Cinematographer R. Rathnavelu is selective about his work. So much so that he’s done just about 20 films in 18 years against the huge number of offers he gets. “I listen to the script. If I like it, I get on board, otherwise I take a flight back home,” says the Chennai-based cinematographer.
But when director Sukumar narrated the script of 1: Nenokkadine in Goa, Rathnavelu was “all excited”. Today, the film has been credited for “taking Tollywood a step closer to Hollywood” and Rathnavelu doesn’t shy away from compliments and says, “No wonder I have a high success rate of 95 per cent!”
This is not an empty boast. He has got the Filmfare Award for Best Cinematographer — South twice, for Nandha and for Rajinikanth’s Enthiran.
With 1, Rathnavelu completed a decade of his association with Tollywood, beginning with Allu Arjun and Sukumar’s debut film Arya. After that he did Jagadam, also with Sukumar.
“My cinematography gave a fresh air to Telugu cinema and became a trend. Tollywood welcomes you with a red carpet if you deliver great results,” he says. Sukumar’s trust in Rathnavelu’s craft can be best described with this anecdote: “When the producer of Arya (Dil Raju) asked Sukumar how much money he needed for the film, he said ‘I first need Rathnavelu on board’,” he recollects, adding, “Somebody has to raise the bar in T’town, which Sukumar has done with 1.”
According to Rathnavelu, though Enthiran was the toughest film technically, 1 was more challenging aesthetically.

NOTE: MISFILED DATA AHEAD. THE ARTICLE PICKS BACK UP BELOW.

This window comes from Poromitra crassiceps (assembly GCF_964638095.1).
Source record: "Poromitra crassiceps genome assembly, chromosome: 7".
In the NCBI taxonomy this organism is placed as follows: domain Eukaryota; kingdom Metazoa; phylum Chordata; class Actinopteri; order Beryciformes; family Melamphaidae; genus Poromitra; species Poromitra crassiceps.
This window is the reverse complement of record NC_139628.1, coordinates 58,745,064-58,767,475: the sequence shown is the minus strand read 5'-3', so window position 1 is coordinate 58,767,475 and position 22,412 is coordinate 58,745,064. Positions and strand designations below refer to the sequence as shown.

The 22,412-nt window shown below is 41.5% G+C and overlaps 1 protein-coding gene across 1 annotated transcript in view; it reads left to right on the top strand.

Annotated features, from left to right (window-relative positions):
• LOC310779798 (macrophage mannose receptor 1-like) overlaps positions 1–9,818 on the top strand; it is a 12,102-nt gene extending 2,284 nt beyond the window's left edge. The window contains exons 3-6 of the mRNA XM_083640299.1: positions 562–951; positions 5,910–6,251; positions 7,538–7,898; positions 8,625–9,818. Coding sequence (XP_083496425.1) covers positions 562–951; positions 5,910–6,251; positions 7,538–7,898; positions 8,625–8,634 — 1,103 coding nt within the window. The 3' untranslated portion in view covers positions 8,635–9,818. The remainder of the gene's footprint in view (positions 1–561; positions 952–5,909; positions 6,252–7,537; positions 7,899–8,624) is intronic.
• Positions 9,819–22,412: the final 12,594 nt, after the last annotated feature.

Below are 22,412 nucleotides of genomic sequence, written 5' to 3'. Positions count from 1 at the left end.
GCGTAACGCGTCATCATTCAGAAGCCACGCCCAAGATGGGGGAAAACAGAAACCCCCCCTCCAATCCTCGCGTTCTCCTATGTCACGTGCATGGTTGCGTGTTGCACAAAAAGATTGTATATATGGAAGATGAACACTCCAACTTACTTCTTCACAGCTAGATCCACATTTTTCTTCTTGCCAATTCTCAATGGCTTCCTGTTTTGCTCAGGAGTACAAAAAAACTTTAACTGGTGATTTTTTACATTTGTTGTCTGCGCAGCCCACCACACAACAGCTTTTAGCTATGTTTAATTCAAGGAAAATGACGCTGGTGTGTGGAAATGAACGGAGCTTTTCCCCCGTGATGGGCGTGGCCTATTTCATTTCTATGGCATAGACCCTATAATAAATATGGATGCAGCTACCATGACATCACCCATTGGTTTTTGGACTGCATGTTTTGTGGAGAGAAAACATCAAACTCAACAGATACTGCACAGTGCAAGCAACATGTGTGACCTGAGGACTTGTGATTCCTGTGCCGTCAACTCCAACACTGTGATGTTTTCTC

“While I had to create the mood for each scene, I had to simultaneously address the psychological mood swings of Mahesh Babu’s character. Also, since he was hallucinating, I had to replicate the scenes and still show minute differences.”
For example, when the BMW of the imaginary villain passes by, there is no water splash but when the hero’s bike crosses the stretch, there’s a splash.
He adds that the fight scene in the London car basement was a free lesson for his British technical crew. “The sequence takes place during a power cut and I had to create a high-octane mood. The only source of light were the bike’s headlight and a few emergency lights. It is very difficult for any cinematographer to film in a two-acre size car park, with a superstar like Mahesh, without lights. The British crew was stunned by my lighting concept.”
Undeterred by BO
Rathnavelu is not affected by the box-office figures; he prefers audience’s response. He says, “Two days back, a sweeper in the airport toilet told me ‘extraordinary camera’. Then a techie’s daughter said that I had managed to make Mahesh look like a demi-god!”